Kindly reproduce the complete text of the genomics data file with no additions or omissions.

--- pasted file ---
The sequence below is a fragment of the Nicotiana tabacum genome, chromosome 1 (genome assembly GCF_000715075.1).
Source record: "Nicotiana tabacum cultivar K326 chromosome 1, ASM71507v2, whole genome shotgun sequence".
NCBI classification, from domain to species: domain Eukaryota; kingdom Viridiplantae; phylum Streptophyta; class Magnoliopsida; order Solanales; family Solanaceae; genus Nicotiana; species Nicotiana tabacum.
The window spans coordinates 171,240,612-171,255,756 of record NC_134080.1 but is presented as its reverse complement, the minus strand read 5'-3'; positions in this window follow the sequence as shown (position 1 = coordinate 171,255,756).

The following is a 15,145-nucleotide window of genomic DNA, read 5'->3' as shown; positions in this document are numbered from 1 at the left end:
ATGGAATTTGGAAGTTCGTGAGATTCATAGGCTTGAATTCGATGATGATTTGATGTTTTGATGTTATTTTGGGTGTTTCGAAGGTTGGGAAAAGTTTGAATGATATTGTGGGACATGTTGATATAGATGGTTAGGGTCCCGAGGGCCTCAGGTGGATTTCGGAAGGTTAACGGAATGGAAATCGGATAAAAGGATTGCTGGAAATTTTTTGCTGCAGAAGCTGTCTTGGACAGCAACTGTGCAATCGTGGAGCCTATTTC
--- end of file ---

The sequence below is a fragment of the Nicotiana tabacum genome, chromosome 1 (genome assembly GCF_000715075.1).
Source record: "Nicotiana tabacum cultivar K326 chromosome 1, ASM71507v2, whole genome shotgun sequence".
NCBI classification, from domain to species: domain Eukaryota; kingdom Viridiplantae; phylum Streptophyta; class Magnoliopsida; order Solanales; family Solanaceae; genus Nicotiana; species Nicotiana tabacum.
The window spans coordinates 171,240,612-171,255,756 of record NC_134080.1 but is presented as its reverse complement, the minus strand read 5'-3'; positions in this window follow the sequence as shown (position 1 = coordinate 171,255,756).

The following is a 15,145-nucleotide window of genomic DNA, read 5'->3' as shown; positions in this document are numbered from 1 at the left end:
ATGGAATTTGGAAGTTCGTGAGATTCATAGGCTTGAATTCGATGATGATTTGATGTTTTGATGTTATTTTGGGTGTTTCGAAGGTTGGGAAAAGTTTGAATGATATTGTGGGACATGTTGATATAGATGGTTAGGGTCCCGAGGGCCTCAGGTGGATTTCGGAAGGTTAACGGAATGGAAATCGGATAAAAGGATTGCTGGAAATTTTTTGCTGCAGAAGCTGTCTTGGACAGCAACTGTGCAATCGTGGAGCCTATTTC